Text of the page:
Monthly Archives: March 2013

Empty Buckets?

There’s a lot of chatter right now in mycological circles about proposed legislation in Oregon to require permits for all mushroom harvesting in the state. As written, the law would apply to both commercial and recreational mushroom hunters, although there is a proposed amendment to exempt personal use gathering.

After reading through the documents, I’m still not sure what I think about the legislation. There are arguments to be made for and against permitting. Complicating the issue is a whirlwind of accusations and counter-accusations flying around the message boards. Some say the bill is designed to discourage out-of-state commercial pickers and buyers; on the flip side, private landowners claim that a robust permit system will help to limit theft and property damage by truffle poachers.

The issue of truffle poaching, I suspect, is a real problem in places such as the Willamette Valley, but perhaps it needs to be taken up separately. There is also the question of large numbers of mushroom hunters impacting sensitive habitats on public land. This, too, is no doubt a problem in a few select areas where the habitat is limited (e.g., the Oregon Dunes) or the numbers of harvesters exceptionally large (e.g., Crescent Lake). But it’s hard to imagine that these instances can’t be handled on a case-by-case basis.

In general, it seems to me that public land managers in Oregon are in a better position to determine regulatory decisions in their districts than a sweeping, citizen-backed legislative effort. Admittedly, one could argue that land managers are playing “catch-up ball” when it comes to all things mycological, and we also know that citizen efforts have been necessary through the years to move an intransigent governmental apparatus.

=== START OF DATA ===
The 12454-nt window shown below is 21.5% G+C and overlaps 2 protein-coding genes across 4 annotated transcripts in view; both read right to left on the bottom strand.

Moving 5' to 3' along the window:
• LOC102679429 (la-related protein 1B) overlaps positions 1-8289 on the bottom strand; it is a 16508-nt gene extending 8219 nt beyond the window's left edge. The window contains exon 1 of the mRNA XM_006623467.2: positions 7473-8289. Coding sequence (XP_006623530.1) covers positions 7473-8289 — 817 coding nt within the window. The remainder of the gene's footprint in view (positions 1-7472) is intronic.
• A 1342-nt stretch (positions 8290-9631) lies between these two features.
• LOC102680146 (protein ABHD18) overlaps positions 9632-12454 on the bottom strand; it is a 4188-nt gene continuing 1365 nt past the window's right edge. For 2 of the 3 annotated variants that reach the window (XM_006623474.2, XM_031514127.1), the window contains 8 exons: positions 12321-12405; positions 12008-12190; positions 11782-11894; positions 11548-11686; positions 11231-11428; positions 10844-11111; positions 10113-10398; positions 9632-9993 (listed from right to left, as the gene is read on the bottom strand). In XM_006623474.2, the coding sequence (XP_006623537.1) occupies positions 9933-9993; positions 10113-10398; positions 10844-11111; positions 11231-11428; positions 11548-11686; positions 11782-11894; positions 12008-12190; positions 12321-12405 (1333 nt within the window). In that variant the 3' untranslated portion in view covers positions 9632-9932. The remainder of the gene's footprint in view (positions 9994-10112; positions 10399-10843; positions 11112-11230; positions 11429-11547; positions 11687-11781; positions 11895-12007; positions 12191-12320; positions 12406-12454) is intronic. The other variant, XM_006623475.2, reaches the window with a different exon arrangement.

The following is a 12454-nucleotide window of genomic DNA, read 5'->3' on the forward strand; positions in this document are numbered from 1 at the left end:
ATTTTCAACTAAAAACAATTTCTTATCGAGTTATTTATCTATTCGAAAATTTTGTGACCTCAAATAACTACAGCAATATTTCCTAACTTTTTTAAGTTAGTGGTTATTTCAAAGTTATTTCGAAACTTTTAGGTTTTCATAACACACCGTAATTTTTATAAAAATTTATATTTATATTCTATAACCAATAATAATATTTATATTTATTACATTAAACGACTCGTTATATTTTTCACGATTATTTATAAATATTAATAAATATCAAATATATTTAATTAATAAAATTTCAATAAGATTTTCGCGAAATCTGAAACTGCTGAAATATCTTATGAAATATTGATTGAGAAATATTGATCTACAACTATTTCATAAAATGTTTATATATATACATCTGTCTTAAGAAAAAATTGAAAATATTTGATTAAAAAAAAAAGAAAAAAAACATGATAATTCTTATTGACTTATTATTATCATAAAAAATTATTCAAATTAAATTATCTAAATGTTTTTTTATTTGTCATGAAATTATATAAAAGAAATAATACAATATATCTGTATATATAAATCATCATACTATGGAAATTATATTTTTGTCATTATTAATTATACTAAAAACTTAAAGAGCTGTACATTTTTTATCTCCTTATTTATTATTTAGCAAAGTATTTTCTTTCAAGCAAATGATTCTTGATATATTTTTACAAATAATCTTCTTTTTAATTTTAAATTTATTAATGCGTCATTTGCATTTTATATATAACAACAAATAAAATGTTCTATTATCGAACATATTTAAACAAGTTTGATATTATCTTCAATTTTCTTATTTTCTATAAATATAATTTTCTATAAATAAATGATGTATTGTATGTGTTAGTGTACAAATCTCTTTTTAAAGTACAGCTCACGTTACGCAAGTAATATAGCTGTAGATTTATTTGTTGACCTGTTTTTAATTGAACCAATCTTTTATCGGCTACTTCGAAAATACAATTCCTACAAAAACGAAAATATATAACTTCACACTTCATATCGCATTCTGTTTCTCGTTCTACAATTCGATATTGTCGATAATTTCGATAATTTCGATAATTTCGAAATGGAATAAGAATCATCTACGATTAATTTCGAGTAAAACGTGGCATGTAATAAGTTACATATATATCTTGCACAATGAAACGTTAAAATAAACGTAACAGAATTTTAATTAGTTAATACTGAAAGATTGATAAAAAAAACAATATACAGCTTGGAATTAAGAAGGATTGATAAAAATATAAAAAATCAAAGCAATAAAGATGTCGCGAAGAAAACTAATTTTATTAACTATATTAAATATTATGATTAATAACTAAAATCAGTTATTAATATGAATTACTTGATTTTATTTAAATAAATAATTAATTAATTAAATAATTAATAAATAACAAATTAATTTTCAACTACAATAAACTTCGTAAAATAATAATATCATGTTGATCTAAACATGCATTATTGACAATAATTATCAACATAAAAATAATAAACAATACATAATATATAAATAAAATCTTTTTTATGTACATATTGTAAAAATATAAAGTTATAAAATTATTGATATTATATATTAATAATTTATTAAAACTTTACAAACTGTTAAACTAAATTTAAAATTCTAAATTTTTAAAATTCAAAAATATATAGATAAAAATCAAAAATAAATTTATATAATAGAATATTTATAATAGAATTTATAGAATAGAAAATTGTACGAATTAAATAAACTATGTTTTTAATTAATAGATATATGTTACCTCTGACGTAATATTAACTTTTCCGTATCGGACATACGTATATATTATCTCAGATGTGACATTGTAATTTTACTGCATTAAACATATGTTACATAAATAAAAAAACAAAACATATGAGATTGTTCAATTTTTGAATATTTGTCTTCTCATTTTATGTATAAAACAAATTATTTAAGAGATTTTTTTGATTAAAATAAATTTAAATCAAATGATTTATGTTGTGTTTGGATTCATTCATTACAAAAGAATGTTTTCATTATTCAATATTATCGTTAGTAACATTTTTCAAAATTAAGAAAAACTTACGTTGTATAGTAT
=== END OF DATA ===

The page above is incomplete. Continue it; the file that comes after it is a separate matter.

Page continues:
The bottom line is that I’m in favor of getting people outdoors to interact with their environment. Local, state, and federal governments should erect as few barriers as possible to this outcome, while simultaneously protecting our natural heritage for future generations. It’s a balancing act, to be sure.

For years, Washington State’s Gifford Pinchot National Forest has required all mushroom hunters be permitted (a free permit in the case of recreational pickers), ostensibly to study land use patterns and user group demographics. In this case, the data might be useful to land managers trying to make decisions about sensitive habitats. On the other hand, the permit is a barrier to what is essentially, in most cases, a low-impact outdoor activity. Besides, it’s only valid for 10 days, which strikes me as miserly, especially since a biannual commercial license is $125, considerably more than an annual fishing license.